Post-Surgical Instructions

Most patients experience only mild to moderate discomfort following root canal surgery. After any invasive treatment, the body responds with inflammation – the reaction of the body’s own defence system. The tooth itself will likely be somewhat tender to biting for a few days following any dental treatment, and the corners of the mouth may be sore from being stretched during the appointment.

Pain – Generally, discomfort following root canal surgery is moderate, and can be controlled by over the counter non-steroidal anti-inflammatory drugs such as ibuprofen (Motrin or Advil). Ibuprofen has been clinically proven to be more effective than acetaminophen (Tylenol) for post-operative dental pain because it fights inflammation, which is the body’s natural response to invasive procedures including dental treatment.

Swelling – Patients can expect localized swelling in the area of surgery. This is not generally a sign of infection, but of inflammation – the natural course of healing following invasive procedures. Pain and swelling go hand in hand, and will usually peak approximately 36 hours following surgery.

Bruising – Patients may see discolouration inside their mouth in the area of surgery, and may also experience bruising on the skin surface.

Ice pack – Patients are advised to place an ice pack on the skin of the face over the surgical area following the appointment. This may decrease the amount of swelling and bruising that occurs following the surgery. Patients should place the ice pack on the face for 10 minutes, then remove it and place it in the freezer for 10 minutes, then re-apply it to the face for 10 minutes, etc. The effect of the ice pack in reducing swelling and bruising is most effective in the first 2 – 3 hours after surgery.

Bleeding – Patients can expect to see some pink discolouration to their saliva for the first day or two following surgery. This is normal. If frank bleeding occurs, pressure with moist gauze should be applied to the surgical area. The gauze should be moistened with tap water before application to the wound area. The reason for moistening the gauze before it is applied to the surgical site is to prevent it from sticking to the sutures/stitches, which may pull out or become loose upon removal if the gauze is placed dry onto the wound area. If no more gauze is available, a moist tea bag can also be used. The tannic acid in the tea helps to control bleeding as well. Patients should avoid any strenuous work or exercise for approximately 24 hours following oral surgery to avoid an increase in blood pressure which may lead to bleeding.

Rinsing and spitting – Patients should avoid rinsing and spitting in the first 24 hours following surgery.

Sutures – The stitches placed at the end of the surgery are resorbable and will come out on their own in 3 – 5 – 7 days. However, they may be removed at your post-surgery follow-up appointment if the healing has progressed well enough.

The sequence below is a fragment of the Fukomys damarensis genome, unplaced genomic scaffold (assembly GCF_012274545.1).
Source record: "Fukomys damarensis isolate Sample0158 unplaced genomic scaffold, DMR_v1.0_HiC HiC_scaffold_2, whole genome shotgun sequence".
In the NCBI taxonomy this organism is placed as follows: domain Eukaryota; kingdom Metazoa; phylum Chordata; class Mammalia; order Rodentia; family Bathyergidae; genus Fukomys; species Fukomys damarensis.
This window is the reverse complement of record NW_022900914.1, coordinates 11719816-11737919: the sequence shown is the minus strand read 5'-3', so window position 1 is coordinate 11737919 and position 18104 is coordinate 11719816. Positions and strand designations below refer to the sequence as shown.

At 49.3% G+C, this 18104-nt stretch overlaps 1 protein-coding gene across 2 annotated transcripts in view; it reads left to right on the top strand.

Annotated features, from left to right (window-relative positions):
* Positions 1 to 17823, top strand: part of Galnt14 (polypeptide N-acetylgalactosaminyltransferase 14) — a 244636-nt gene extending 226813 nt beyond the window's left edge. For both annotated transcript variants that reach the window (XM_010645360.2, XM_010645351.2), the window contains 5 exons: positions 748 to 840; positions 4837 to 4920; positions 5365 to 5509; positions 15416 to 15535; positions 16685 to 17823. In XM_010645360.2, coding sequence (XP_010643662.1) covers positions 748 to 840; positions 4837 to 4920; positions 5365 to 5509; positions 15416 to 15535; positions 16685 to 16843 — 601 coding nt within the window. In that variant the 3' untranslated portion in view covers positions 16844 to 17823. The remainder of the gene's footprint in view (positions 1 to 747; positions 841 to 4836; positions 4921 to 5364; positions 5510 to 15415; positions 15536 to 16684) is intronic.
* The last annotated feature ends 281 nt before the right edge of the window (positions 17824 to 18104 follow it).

Medications – ibuprofen (Motrin or Advil) or acetaminophen (Tylenol)
Patients are advised to take ibuprofen following their root canal surgical appointment, preferably while they are still frozen. It is advisable to take double the regular dose of ibuprofen (Motrin or Advil) for the initial dose in order to increase the concentration of the drug in one’s blood stream to speed its onset of action. This means that patients should normally take 600 – 800 mg of ibuprofen in the immediate post-surgical period.

Patients should stay on a regular schedule with ibuprofen and take it every 6 hours according to the clock for the first 24 – 48 hours following their surgery, even if this means setting one’s alarm at night to wake up to take the medication. Subsequent doses of ibuprofen after the initial double dose should be the regular dose (400 mg). Patients should not exceed 3200 mg of ibuprofen over 24 hours. For patients who experience discomfort prior to their next scheduled dose of ibuprofen, they should take acetaminophen (Tylenol) at the time of discomfort, but should continue to take ibuprofen at their next scheduled time.

For patients not able to take ibuprofen, acetaminophen (Tylenol) is a reasonable alternative medication, but it does not fight inflammation, only the symptom of pain.

Antibiotics are not generally indicated with root canal surgery.

Oral hygiene – Patients should avoid vigorous brushing and flossing in the surgical area for the first 24 hours after surgery. On the day of surgery, only the biting surfaces of the teeth should be brushed in the surgical area. Starting the day after surgery, patients should also begin gently brushing the sides of the teeth toward the tongue/roof of the mouth and the cheeks/lips, but should be sure to sweep the toothbrush from the gum level to the biting surface of the teeth, so as not to disturb the stitches. Flossing in the area of surgery should usually be avoided until the stitches are removed. Patients should brush and floss the remainder of their teeth as normal following the surgery. Patients should use the prescribed antibacterial mouth rinse (chlorhexidine) for approximately one week following surgery.

Numbness – This refers primarily to patients who undergo endodontic surgery involving lower molar or premolar teeth. Patients may experience some tingling or numbness in some of the same areas they were frozen for the surgery after the usual time when numbness normally wears off. This may be a temporary situation due to inflammation affecting the nerves in the area; however, tingling or numbness may also occur due to surgical trauma involving the nerves and may last for months or, rarely, even be permanent.

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